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Dogs boost babies' immunity

10th July 2012

Babies born into homes where there is at least one dog are less likely to get common health problems, according to researcher in Finland.


The research team led by Eija Bergoth of Kuopio University Hospital found that very young children who are exposed to dogs are generally healthier.

During the first year of life, young children with dogs in the household are likely to experience fewer respiratory infections than those who do not have dogs.

Writing in the journal Pediatrics, the researchers speculated that the pets may help boost immune system development.

Children who live with dogs had fewer recorded ear infections and received fewer courses of antibiotics for ear infections, according to the team's results.

Contact with dogs protects children from respiratory tract infections during the first year of life, Bergoth's team concluded.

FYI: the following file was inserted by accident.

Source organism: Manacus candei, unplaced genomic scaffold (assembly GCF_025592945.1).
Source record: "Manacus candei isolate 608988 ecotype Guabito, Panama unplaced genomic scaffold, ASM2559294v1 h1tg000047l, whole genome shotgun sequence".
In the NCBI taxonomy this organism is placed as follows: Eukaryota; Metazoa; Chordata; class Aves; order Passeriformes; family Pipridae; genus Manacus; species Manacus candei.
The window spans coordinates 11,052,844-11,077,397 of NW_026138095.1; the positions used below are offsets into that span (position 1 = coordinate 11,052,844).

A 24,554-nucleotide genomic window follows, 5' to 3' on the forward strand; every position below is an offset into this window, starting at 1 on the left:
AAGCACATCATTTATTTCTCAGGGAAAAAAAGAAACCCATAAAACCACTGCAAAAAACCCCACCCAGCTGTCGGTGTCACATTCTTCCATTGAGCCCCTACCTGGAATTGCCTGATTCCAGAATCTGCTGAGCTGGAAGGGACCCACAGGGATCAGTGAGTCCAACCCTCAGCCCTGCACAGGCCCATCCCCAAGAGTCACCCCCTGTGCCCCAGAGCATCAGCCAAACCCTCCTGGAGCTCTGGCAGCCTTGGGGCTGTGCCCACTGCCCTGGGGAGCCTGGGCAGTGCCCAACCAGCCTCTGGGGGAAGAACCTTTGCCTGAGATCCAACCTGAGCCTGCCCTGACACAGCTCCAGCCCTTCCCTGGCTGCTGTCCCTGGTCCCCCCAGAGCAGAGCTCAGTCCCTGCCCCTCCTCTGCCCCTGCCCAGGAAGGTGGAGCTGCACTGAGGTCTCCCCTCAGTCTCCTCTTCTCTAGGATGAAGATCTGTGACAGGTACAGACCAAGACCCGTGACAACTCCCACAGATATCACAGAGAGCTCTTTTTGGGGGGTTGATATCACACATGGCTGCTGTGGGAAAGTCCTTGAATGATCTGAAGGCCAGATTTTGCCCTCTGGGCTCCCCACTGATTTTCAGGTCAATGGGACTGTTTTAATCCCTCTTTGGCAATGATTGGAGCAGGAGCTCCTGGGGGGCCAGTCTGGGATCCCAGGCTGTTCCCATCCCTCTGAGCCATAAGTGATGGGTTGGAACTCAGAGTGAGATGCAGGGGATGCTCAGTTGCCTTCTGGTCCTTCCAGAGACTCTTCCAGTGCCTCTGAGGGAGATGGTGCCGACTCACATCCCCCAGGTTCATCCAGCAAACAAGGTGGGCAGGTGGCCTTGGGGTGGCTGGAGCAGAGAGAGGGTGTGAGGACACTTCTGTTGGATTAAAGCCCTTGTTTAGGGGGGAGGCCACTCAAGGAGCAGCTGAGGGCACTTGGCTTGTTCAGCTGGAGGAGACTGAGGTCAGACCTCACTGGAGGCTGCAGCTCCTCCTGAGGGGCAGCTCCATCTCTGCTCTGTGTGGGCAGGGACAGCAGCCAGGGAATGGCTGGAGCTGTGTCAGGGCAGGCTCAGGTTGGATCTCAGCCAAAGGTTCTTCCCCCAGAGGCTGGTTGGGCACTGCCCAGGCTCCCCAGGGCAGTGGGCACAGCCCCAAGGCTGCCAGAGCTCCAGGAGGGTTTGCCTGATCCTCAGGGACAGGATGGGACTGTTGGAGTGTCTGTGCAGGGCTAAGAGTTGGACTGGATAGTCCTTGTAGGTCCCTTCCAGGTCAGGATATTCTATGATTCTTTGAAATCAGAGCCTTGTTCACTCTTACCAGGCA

Some previous studies exploring the effect of pets in the home on children with respiratory infections have indicated a protective effect, while others have suggested that dogs are linked to an increased risk of illness.

Bergroth and colleagues carried out a prospective cohort study of 397 newborn babies in Finland, asking parents to fill out weekly diaries to record their child's symptoms, infections and exposure to pets.

The diaries began at week 9 and continued through the first year of the child's life. Parents also completed a retrospective questionnaire at the end of the study period.

A univariate analysis showed that children who had either a dog or cat had better overall health, compared with those without pets.

However, the benefits seemed only to be linked to dogs after the results were adjusted for gender, rural living, maternal smoking, number of siblings, parental allergies and season of birth.

The team concluded that the association for overall health with cat ownership was not significant.

The optimum period of exposure to dogs per day was less than six hours, while those who were exposed to them for longer periods had more respiratory infections, ear infections and fever.

The researchers say the results could have something to do with the amount of dirt that dogs bring into the house, providing a higher degree of bacterial diversity, which plays a role in the development of the immune system.


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